Hence management of neurological disorders with agents devoid of any side effect is still a challenge to the medical system. This has led to an increase in the demand of natural products with neurological activity having lesser side effects. Many natural products having neurological effect have been discovered and used by man since prehistoric times4 for instance,

The methanolic leaf extract of Cissus cornifolia has got remedy against mental derangement 5 .

The aqueous extract of Ficus sycomorus stembark possesses a sedative and anticonvulsive properties6.

Myristica fragrans seeds possesses anxiogenic, sedative and analgesic activity7

Like above one of the most commonly available plant Cassia tora Linn. Belongs to family leguminacea is a shrub, extensively used in traditional medicine in tropical and warm subtropical countries. Cassia tora commonly found in waste grounds and secondary forest. Parts of Cassia tora are used as an antifungal, antihelmintic, diuretic, expectorant, laxative, treatment of glaucoma, hypertension, treatment of skin diseases, ringworm and itch8. Also the seeds of Cassia tora are used to improve visual activity in Chinese medicine and it is also reputed for its medicinal values as antiasthemic and diuretic agents9. In India the plant is used in the treatment of snakebites and scorpion stings10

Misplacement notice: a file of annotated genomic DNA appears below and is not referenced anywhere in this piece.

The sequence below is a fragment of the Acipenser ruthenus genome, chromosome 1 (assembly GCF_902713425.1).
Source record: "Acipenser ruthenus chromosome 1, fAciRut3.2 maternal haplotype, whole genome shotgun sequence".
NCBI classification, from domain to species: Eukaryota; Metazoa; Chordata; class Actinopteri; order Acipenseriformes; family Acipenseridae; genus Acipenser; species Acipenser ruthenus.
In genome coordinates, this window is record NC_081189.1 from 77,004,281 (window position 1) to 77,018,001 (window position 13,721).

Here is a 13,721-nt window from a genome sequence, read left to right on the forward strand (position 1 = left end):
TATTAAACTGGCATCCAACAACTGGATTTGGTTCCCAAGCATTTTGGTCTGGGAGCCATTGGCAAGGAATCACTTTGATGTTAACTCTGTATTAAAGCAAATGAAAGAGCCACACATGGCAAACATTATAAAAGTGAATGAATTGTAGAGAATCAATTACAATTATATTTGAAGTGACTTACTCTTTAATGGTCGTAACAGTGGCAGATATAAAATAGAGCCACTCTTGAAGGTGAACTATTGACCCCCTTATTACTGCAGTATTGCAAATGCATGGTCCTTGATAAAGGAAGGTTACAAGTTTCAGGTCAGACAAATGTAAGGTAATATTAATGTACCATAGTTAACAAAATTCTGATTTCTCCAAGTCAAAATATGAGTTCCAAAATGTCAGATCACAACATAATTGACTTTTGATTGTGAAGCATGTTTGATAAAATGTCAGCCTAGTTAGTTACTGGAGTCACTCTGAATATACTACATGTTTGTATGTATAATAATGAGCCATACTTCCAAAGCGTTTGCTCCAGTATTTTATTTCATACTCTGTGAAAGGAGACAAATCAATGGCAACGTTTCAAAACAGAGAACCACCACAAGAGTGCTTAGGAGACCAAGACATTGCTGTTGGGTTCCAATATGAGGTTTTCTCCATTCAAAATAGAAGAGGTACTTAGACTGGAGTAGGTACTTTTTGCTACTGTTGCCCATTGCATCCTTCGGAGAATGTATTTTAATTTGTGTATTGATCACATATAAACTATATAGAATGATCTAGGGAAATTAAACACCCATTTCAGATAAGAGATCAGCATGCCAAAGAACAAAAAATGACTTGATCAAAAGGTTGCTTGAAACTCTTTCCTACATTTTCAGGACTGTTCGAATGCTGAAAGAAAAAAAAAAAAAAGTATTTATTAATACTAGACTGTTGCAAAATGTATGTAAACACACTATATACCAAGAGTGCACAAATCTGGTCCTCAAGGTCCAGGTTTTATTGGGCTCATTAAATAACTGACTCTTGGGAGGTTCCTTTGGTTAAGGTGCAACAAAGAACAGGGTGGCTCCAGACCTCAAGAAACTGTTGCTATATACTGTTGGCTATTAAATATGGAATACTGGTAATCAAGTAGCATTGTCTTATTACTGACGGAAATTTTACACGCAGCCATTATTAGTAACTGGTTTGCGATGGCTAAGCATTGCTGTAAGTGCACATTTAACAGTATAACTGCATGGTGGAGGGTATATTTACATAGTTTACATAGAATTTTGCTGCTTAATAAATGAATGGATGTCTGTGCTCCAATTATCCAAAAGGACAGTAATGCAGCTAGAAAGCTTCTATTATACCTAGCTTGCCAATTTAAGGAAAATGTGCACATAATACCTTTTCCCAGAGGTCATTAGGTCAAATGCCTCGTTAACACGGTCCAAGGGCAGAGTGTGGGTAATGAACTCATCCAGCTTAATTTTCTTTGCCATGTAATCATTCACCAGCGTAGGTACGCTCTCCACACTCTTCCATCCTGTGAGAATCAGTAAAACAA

Through literature survey reveals the presence of saponins and flavonoids in Cassia tora11 The saponins and flavonoids have been reported to be responsible for neuropharmacological effects. These results are supported by several researchers12

To the best of our knowledge the neuropharmacological effects of Cassia tora were not been explored yet. In the light of literature survey which explored the presence of saponins and flavonoids in cassia tora and also based on the knowledge of traditional use of this plant as an analgesic and anticonvulsant in folk medicine practice, an attempt could be made to evaluate its neuropharmacological effects in experimental animals using various scientific animal models.

6.2 Review of the literature

Literature survey reveals that, the human nervous system is an extremely complex structure, having more than 12 billion nerve cells. Together with the endocrine system







6.2 Review of the literature

Literature survey reveals that, the human nervous system is an extremely complex structure, having more than 12 billion nerve cells. Together with the endocrine system it coordinates and regulates the functioning of all body organs13 .